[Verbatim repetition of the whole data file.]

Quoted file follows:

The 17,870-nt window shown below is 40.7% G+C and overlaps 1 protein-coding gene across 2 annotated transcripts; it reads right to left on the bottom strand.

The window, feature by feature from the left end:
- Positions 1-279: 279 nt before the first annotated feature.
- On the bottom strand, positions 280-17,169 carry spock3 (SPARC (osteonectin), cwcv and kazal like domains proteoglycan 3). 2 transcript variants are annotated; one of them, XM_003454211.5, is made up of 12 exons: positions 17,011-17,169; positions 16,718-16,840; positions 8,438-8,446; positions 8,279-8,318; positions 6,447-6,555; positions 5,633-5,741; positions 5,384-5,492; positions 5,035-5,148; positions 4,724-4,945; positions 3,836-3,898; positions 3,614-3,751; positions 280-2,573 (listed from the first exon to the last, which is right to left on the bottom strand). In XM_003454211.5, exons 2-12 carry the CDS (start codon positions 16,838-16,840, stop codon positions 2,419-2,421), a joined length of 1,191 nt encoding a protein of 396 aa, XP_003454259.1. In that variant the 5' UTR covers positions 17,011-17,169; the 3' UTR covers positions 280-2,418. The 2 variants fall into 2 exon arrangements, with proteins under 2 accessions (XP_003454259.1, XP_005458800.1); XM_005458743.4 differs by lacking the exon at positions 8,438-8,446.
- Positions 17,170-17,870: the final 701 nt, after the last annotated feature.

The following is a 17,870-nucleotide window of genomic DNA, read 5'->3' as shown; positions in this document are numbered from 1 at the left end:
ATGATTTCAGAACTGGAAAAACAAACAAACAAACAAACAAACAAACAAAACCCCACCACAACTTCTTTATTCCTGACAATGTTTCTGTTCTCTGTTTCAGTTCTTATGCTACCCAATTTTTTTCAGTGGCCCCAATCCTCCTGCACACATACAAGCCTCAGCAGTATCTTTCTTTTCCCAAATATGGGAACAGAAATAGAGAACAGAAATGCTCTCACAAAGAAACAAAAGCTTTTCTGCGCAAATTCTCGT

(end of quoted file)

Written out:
The 17,870-nt window shown below is 40.7% G+C and overlaps 1 protein-coding gene across 2 annotated transcripts; it reads right to left on the bottom strand.

The window, feature by feature from the left end:
- Positions 1-279: 279 nt before the first annotated feature.
- On the bottom strand, positions 280-17,169 carry spock3 (SPARC (osteonectin), cwcv and kazal like domains proteoglycan 3). 2 transcript variants are annotated; one of them, XM_003454211.5, is made up of 12 exons: positions 17,011-17,169; positions 16,718-16,840; positions 8,438-8,446; positions 8,279-8,318; positions 6,447-6,555; positions 5,633-5,741; positions 5,384-5,492; positions 5,035-5,148; positions 4,724-4,945; positions 3,836-3,898; positions 3,614-3,751; positions 280-2,573 (listed from the first exon to the last, which is right to left on the bottom strand). In XM_003454211.5, exons 2-12 carry the CDS (start codon positions 16,838-16,840, stop codon positions 2,419-2,421), a joined length of 1,191 nt encoding a protein of 396 aa, XP_003454259.1. In that variant the 5' UTR covers positions 17,011-17,169; the 3' UTR covers positions 280-2,418. The 2 variants fall into 2 exon arrangements, with proteins under 2 accessions (XP_003454259.1, XP_005458800.1); XM_005458743.4 differs by lacking the exon at positions 8,438-8,446.
- Positions 17,170-17,870: the final 701 nt, after the last annotated feature.

The following is a 17,870-nucleotide window of genomic DNA, read 5'->3' as shown; positions in this document are numbered from 1 at the left end:
ATGATTTCAGAACTGGAAAAACAAACAAACAAACAAACAAACAAACAAAACCCCACCACAACTTCTTTATTCCTGACAATGTTTCTGTTCTCTGTTTCAGTTCTTATGCTACCCAATTTTTTTCAGTGGCCCCAATCCTCCTGCACACATACAAGCCTCAGCAGTATCTTTCTTTTCCCAAATATGGGAACAGAAATAGAGAACAGAAATGCTCTCACAAAGAAACAAAAGCTTTTCTGCGCAAATTCTCGT